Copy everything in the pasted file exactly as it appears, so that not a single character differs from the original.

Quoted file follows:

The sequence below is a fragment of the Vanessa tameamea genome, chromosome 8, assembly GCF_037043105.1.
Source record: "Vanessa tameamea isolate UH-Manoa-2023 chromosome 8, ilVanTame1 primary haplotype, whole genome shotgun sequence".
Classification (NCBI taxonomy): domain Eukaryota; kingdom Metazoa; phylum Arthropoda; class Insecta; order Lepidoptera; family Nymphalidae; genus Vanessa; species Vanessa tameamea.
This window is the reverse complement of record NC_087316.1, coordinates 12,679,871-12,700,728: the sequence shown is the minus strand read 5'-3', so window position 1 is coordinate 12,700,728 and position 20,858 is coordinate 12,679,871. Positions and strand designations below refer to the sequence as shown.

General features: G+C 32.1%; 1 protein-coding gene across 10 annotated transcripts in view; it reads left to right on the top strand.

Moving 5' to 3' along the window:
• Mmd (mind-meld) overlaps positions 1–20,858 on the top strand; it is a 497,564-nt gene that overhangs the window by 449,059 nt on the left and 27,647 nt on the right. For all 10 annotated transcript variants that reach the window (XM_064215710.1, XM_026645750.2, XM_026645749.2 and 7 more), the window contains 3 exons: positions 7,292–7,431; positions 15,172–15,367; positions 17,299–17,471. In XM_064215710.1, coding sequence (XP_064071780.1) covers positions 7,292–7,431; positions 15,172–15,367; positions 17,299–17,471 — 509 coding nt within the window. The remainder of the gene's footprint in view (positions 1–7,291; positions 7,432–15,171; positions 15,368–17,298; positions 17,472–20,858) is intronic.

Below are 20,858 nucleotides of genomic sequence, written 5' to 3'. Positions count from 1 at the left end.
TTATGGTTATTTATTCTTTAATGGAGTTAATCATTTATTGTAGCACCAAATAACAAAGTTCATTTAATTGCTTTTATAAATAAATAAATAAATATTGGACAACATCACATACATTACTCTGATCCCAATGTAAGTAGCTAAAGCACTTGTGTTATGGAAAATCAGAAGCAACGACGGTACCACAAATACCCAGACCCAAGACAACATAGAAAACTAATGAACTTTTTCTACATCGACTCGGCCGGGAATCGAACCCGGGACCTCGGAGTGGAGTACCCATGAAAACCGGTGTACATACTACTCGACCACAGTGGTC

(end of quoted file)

The sequence below is a fragment of the Vanessa tameamea genome, chromosome 8, assembly GCF_037043105.1.
Source record: "Vanessa tameamea isolate UH-Manoa-2023 chromosome 8, ilVanTame1 primary haplotype, whole genome shotgun sequence".
Classification (NCBI taxonomy): domain Eukaryota; kingdom Metazoa; phylum Arthropoda; class Insecta; order Lepidoptera; family Nymphalidae; genus Vanessa; species Vanessa tameamea.
This window is the reverse complement of record NC_087316.1, coordinates 12,679,871-12,700,728: the sequence shown is the minus strand read 5'-3', so window position 1 is coordinate 12,700,728 and position 20,858 is coordinate 12,679,871. Positions and strand designations below refer to the sequence as shown.

General features: G+C 32.1%; 1 protein-coding gene across 10 annotated transcripts in view; it reads left to right on the top strand.

Moving 5' to 3' along the window:
• Mmd (mind-meld) overlaps positions 1–20,858 on the top strand; it is a 497,564-nt gene that overhangs the window by 449,059 nt on the left and 27,647 nt on the right. For all 10 annotated transcript variants that reach the window (XM_064215710.1, XM_026645750.2, XM_026645749.2 and 7 more), the window contains 3 exons: positions 7,292–7,431; positions 15,172–15,367; positions 17,299–17,471. In XM_064215710.1, coding sequence (XP_064071780.1) covers positions 7,292–7,431; positions 15,172–15,367; positions 17,299–17,471 — 509 coding nt within the window. The remainder of the gene's footprint in view (positions 1–7,291; positions 7,432–15,171; positions 15,368–17,298; positions 17,472–20,858) is intronic.

Below are 20,858 nucleotides of genomic sequence, written 5' to 3'. Positions count from 1 at the left end.
TTATGGTTATTTATTCTTTAATGGAGTTAATCATTTATTGTAGCACCAAATAACAAAGTTCATTTAATTGCTTTTATAAATAAATAAATAAATATTGGACAACATCACATACATTACTCTGATCCCAATGTAAGTAGCTAAAGCACTTGTGTTATGGAAAATCAGAAGCAACGACGGTACCACAAATACCCAGACCCAAGACAACATAGAAAACTAATGAACTTTTTCTACATCGACTCGGCCGGGAATCGAACCCGGGACCTCGGAGTGGAGTACCCATGAAAACCGGTGTACATACTACTCGACCACAGTGGTC